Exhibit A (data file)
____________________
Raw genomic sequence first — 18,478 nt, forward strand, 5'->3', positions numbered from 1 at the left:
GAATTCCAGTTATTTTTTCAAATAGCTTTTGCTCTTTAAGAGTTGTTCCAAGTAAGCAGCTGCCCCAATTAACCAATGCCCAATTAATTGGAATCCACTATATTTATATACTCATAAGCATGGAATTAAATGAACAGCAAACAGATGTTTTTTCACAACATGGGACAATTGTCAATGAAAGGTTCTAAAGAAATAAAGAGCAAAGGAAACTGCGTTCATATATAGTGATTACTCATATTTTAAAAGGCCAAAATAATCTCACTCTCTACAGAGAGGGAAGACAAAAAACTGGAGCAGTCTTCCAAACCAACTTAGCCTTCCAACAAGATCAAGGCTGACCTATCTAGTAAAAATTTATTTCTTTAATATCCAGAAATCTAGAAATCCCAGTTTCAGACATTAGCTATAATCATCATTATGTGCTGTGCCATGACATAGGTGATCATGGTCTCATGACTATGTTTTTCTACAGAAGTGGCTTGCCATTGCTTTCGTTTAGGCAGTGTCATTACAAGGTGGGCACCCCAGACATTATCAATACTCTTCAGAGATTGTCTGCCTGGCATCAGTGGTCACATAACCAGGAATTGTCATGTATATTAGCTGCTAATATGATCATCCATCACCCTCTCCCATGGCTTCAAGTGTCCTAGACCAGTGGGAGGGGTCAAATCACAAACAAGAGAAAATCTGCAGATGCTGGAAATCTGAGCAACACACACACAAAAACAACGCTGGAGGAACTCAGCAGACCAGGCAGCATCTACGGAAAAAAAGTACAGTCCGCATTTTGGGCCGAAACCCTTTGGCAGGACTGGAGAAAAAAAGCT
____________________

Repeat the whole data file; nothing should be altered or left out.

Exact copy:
Raw genomic sequence first — 18,478 nt, forward strand, 5'->3', positions numbered from 1 at the left:
GAATTCCAGTTATTTTTTCAAATAGCTTTTGCTCTTTAAGAGTTGTTCCAAGTAAGCAGCTGCCCCAATTAACCAATGCCCAATTAATTGGAATCCACTATATTTATATACTCATAAGCATGGAATTAAATGAACAGCAAACAGATGTTTTTTCACAACATGGGACAATTGTCAATGAAAGGTTCTAAAGAAATAAAGAGCAAAGGAAACTGCGTTCATATATAGTGATTACTCATATTTTAAAAGGCCAAAATAATCTCACTCTCTACAGAGAGGGAAGACAAAAAACTGGAGCAGTCTTCCAAACCAACTTAGCCTTCCAACAAGATCAAGGCTGACCTATCTAGTAAAAATTTATTTCTTTAATATCCAGAAATCTAGAAATCCCAGTTTCAGACATTAGCTATAATCATCATTATGTGCTGTGCCATGACATAGGTGATCATGGTCTCATGACTATGTTTTTCTACAGAAGTGGCTTGCCATTGCTTTCGTTTAGGCAGTGTCATTACAAGGTGGGCACCCCAGACATTATCAATACTCTTCAGAGATTGTCTGCCTGGCATCAGTGGTCACATAACCAGGAATTGTCATGTATATTAGCTGCTAATATGATCATCCATCACCCTCTCCCATGGCTTCAAGTGTCCTAGACCAGTGGGAGGGGTCAAATCACAAACAAGAGAAAATCTGCAGATGCTGGAAATCTGAGCAACACACACACAAAAACAACGCTGGAGGAACTCAGCAGACCAGGCAGCATCTACGGAAAAAAAGTACAGTCCGCATTTTGGGCCGAAACCCTTTGGCAGGACTGGAGAAAAAAAGCT